Eating Issues

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Did you know?

  • It is estimated that 25–31% of UM students engage in disordered eating behaviors
  • 6% of people struggling with eating disorders will not survive.
  • A dramatically increasing number of men suffer from eating disorders and body image issues.
  • Early detection of disordered eating and body image issues greatly increase the success of treatment.

An Invisible Epidemic

One of the most common, yet least discussed, issues facing college men and women is disordered eating. While the habits associated with disordered eating may not be severe enough to warrant the label of an “eating disorder,” they are still serious and have the potential to be very harmful. Many practices that most people consider normal are actually symptoms of disordered eating.

To complicate matters further, different habit patterns could signal different types of eating and body image disorders. Although technically different disorders, all are serious and all deserve attention and support.

What do you mean by “disordered eating”?

Most people falling victim to eating disorders do not realize their behavior follows disordered eating patterns.Examples include:

  • Feeling guilty when you eat
  • Comparing your eating habits to those around you
  • Defining your self-worth based on how you’ve eaten that day
  • Socially isolating yourself based on perceived weight and/or appearance problems (not going out or not joining friends to meals, or avoiding them during meal times)
  • Turning to weight and food obsessions or exercise to fix other issues
  • Over-exercising to make up for food eaten
  • Blaming social problems on weight and food issues.*

Disordered eating can come and go, and can be very difficult to identify. If any of the above examples sound like you, talking to someone can prevent more severe problems from forming.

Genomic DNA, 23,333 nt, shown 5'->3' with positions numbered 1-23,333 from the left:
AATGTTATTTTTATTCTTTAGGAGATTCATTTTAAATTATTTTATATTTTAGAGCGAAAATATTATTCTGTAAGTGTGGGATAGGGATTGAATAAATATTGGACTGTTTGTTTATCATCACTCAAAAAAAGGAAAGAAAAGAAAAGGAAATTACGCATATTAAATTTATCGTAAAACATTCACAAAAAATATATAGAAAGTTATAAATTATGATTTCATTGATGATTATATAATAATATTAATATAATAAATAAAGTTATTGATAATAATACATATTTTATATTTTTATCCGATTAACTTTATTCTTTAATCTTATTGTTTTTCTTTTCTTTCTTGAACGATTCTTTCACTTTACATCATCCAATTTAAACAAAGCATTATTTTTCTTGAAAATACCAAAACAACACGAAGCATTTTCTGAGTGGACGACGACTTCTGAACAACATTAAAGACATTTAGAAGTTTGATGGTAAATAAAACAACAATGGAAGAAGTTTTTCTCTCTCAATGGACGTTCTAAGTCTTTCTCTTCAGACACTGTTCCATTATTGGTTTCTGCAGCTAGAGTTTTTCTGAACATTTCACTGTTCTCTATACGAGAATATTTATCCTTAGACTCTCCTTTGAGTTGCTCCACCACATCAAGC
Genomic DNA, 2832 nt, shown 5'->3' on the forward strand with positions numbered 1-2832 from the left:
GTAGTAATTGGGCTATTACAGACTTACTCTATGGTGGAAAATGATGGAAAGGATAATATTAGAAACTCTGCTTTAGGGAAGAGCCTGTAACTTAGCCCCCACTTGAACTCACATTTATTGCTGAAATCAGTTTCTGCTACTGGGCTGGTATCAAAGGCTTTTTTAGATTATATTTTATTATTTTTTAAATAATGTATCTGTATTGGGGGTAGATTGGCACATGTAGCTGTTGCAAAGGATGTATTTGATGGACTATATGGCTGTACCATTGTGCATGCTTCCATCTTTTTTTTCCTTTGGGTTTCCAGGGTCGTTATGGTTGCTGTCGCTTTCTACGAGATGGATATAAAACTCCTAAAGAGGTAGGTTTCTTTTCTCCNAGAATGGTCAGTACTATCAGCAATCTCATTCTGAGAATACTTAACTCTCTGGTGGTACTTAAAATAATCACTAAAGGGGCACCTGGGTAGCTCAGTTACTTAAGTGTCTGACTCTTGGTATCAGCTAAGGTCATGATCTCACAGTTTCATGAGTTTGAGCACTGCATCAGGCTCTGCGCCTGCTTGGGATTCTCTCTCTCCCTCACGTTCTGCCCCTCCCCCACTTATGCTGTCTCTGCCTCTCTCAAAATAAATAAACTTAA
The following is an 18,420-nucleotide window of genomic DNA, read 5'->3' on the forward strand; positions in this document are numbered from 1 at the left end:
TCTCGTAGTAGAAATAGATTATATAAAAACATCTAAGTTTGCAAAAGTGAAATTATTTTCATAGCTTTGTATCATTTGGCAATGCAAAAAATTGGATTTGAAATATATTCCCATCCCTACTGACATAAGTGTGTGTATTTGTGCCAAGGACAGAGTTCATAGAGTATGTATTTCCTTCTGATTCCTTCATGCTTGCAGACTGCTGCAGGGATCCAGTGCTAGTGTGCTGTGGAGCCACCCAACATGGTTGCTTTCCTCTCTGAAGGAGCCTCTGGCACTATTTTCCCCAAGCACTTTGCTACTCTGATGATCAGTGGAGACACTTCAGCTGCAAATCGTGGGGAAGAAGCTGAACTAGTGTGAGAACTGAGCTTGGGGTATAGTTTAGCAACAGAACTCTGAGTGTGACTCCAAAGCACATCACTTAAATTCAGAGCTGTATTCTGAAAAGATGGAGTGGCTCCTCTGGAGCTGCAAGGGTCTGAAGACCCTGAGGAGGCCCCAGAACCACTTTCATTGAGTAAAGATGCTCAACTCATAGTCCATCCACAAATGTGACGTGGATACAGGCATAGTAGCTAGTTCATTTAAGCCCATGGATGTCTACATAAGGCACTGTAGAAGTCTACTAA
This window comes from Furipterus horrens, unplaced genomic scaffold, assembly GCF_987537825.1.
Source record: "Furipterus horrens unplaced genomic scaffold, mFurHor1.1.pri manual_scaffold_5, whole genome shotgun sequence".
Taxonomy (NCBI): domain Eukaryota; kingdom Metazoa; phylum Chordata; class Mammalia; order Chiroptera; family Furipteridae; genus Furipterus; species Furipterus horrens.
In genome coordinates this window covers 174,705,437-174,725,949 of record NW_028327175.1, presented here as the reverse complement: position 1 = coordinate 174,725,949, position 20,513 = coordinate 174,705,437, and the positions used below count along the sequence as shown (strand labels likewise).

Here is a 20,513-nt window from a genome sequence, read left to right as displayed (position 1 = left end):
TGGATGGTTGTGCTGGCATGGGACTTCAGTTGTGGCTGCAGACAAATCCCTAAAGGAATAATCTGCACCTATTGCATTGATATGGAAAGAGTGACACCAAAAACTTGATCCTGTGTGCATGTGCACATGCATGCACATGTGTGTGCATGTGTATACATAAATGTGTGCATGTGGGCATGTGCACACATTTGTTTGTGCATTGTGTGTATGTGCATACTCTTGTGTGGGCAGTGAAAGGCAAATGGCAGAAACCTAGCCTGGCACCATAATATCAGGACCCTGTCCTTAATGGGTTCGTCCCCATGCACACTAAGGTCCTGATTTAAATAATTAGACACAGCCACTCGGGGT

* This list was identified by undergraduate students involved in SHARE, a peer health student group at the University of Michigan who are concerned about the unspoken epidemic of eating disorders they have experienced and witnessed among their peers.

Types of Eating Disorders: Anorexia Nervosa Symptoms/Warning Signs

  • Significant or extreme weight loss with no known medical illness
  • Reduced food intake
  • Eating rituals (eating very slowly, cutting food into tiny pieces, etc.)
  • Denial of hunger
  • Irritability and mood swings
  • Social isolation
  • Avoiding joining friends for meals, or avoiding friends during normal meal times
  • Depression, flattened emotion
  • Excessive exercise
  • Hyper-vigilant monitoring of caloric or fat intake
  • Feels/describes self as fat, even when it is not true
  • Has a resistance to gaining healthy weight
  • Rigid behaviors
  • Intense drive for thinness

Medical Consequences

  • Heart problems (esp. cardiac arrhythmia)
  • Cessation of menstruation
  • Kidney stones, kidney failure, and dehydration
  • Growth of fine body hair all over the body
  • Muscle atrophy
  • Digestive problems (bowel irritation and constipation)
  • Osteoporosis

Bulimia Nervosa Symptoms/Warning Signs

  • Recurrent episodes of binge eating (eating an excessive amount of food within a specific time period) while feeling a lack of control over eating
  • Engages in compensatory behavior in order to avoid weight gain, like self-induced vomiting, misuse of laxatives or other medications, fasting, or excessive exercise
  • Weight fluctuations within 15 pounds of customary weight
  • Regularly goes to the bathroom after eating to vomit
  • May buy large quantities of food which disappear quickly
  • Eats in secret
  • Regular appearance of facial swelling, broken vessels in the eyes, rawness at corners of the mouth, scarring on top of hand
  • Laxatives, diet pills, or diuretics, or wrappers from these products, found around the home